Korine puts new spin on trash flick

By Aaron Fenn

Trash HumpersStarring: Harmony Korine, PaulBooker, David
CloudRuntime: 78 mins.Final rating: 3 out of 4 stars

Before the screening of Harmony Korine’s latest film, “Trash
Humpers,” Korine introduced the movie by saying that he felt
uncomfortable even calling it a film.

He considers it more like a piece of “found footage” or a weird
home movie that someone could have found floating down a river in a
plastic bag.

The fact of the matter, however, is that “Trash Humpers” is a
film.

The movie features four unnamed characters (one of them played
by Korine himself) who go around Nashville smashing television
sets; riding bicycles while dragging baby dolls at the end of
ropes; vandalizing anything in their paths; singing songs,
drinking; and of course, performing the film’s title act against
unsuspecting trash cans.

Although “Trash Humpers” has no real “plot” to speak of, and the
scenes all come together through a surreal string of semi-random
occurrences and VCR-like visuals, the film still feels like a fully
realized work.

It almost feels strange reviewing a film such as this one.

Korine has made a film that stays entirely true to his own
artistic vision.

Whether audiences love or loathe “Trash Humpers” shouldn’t
matter.

The fact is that Korine made the movie he wanted to make. It is
purely a film as a work of art and self-expression. My metaphorical
hat is off to him.

“Trash Humpers” is a film that is honestly unlike anything
anyone has ever seen.

There are moments in the film that are strangely hilarious.

During one scene, a man recites his reasons as to why life would
be better “without a head” because people would save so much money
on shampoo.

Other moments are truly disconcerting, such as a scene involving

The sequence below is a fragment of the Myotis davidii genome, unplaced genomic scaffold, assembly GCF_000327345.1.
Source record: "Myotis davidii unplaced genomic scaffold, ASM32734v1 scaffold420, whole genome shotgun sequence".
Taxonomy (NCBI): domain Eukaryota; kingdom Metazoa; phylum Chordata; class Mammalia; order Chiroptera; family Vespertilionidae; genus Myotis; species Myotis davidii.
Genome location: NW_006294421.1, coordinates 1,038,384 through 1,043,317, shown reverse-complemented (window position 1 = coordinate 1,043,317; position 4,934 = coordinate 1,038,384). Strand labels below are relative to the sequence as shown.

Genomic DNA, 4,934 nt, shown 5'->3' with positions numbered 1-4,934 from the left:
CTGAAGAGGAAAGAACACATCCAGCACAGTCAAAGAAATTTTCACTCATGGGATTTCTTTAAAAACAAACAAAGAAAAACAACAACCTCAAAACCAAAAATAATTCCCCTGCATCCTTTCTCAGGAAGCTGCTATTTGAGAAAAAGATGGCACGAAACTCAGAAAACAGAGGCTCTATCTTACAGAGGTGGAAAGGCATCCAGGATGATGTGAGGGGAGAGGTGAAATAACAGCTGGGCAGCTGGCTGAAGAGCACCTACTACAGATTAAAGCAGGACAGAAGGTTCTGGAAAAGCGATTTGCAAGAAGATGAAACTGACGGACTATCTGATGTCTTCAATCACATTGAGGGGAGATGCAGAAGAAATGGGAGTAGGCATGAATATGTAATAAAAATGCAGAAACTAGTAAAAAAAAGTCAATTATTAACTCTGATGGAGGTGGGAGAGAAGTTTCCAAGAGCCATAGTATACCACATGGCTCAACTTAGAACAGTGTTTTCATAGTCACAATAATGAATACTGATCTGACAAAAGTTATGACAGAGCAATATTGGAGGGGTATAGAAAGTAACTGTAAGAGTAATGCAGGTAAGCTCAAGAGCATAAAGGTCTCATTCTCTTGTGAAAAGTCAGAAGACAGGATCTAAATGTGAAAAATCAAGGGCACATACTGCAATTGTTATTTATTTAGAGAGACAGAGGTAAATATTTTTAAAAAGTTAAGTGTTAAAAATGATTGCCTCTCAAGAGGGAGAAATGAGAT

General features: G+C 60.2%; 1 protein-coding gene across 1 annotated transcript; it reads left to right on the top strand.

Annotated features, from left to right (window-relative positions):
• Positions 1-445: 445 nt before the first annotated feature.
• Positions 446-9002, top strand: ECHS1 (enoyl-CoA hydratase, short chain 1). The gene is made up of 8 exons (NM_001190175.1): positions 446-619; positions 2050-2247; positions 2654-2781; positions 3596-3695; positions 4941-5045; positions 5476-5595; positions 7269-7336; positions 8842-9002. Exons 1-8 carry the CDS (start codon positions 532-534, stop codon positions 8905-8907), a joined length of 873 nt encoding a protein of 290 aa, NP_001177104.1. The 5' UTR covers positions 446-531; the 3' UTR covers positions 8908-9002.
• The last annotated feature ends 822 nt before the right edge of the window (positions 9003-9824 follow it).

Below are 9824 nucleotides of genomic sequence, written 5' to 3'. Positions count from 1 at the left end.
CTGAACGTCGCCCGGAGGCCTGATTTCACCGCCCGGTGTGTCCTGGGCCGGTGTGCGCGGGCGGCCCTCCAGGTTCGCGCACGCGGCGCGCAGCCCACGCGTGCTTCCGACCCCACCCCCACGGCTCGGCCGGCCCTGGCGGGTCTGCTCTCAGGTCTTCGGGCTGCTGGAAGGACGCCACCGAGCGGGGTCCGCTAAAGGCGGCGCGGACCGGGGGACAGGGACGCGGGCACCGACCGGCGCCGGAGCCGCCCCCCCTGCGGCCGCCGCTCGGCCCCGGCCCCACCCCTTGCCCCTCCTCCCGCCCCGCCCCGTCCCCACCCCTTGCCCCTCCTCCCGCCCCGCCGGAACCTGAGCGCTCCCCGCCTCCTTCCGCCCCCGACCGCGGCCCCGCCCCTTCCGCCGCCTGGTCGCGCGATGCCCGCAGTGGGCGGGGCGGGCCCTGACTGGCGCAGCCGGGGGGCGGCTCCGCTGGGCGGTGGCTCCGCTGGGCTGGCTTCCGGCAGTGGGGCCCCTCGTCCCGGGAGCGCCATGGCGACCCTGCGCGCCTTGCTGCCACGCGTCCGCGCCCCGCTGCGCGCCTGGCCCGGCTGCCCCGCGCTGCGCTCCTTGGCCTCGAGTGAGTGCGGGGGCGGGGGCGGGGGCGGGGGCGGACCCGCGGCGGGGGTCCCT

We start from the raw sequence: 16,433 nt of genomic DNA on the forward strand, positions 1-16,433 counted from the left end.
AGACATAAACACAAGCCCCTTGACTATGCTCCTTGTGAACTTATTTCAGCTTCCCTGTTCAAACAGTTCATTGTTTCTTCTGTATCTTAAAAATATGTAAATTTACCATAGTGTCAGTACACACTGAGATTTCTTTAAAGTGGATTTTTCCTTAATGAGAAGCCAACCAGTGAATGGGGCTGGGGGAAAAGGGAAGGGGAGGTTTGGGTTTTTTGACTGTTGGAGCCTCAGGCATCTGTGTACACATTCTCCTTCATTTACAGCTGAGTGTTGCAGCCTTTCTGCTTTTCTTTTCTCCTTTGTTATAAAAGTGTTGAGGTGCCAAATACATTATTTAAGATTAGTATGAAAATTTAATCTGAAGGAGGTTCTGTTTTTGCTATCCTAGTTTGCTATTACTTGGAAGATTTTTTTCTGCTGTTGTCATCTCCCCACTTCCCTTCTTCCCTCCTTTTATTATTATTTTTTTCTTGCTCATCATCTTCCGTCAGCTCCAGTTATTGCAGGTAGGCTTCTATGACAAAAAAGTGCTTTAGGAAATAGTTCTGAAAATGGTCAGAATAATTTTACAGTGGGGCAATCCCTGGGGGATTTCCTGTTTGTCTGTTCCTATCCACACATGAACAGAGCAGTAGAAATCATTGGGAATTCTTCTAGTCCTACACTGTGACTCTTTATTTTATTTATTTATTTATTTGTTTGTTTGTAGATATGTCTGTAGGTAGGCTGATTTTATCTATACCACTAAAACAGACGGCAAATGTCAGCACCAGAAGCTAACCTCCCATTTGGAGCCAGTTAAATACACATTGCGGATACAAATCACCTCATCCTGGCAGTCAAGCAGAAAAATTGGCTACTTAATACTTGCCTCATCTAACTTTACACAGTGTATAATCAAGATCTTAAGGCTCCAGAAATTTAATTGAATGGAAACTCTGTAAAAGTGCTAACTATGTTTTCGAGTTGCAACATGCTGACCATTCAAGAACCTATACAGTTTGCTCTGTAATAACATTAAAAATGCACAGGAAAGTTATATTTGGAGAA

the unseen cameraman laughing gleefully, while filming a naked dead
body he stumbles across in a marsh.

The main characters performing the aforementioned acts on
garbage bins may lose some of its juvenile humor by about the 10th
occurrence.

Other moments contained within the film have a certain
indescribable, depraved beauty to them.

During the final scene, the “elderly” female character goes
walking down a dimly lit street singing a lullaby to a kidnapped
baby in a carriage.

In those final minutes, Korine creates something that’s equally
disturbing, creepy, beautiful, dismal, saddening and profound.

This is not a film I would outright recommend without thoroughly
knowing your own personal background in movies.

But if you do decide to make the drive to the Nuart Theater in
West Los Angeles to see it, you’re likely to ask yourself one
question: Is this art or just, well, trash?

I’ll let you decide for yourself, but personally, I think it
just might be a little bit of both.

Reach Aaron Fenn at: lifestyle@thepolypost.com

Korine puts new spin on trash flick

Press.TrashHumpers.com

Korine puts new spin on trash flick

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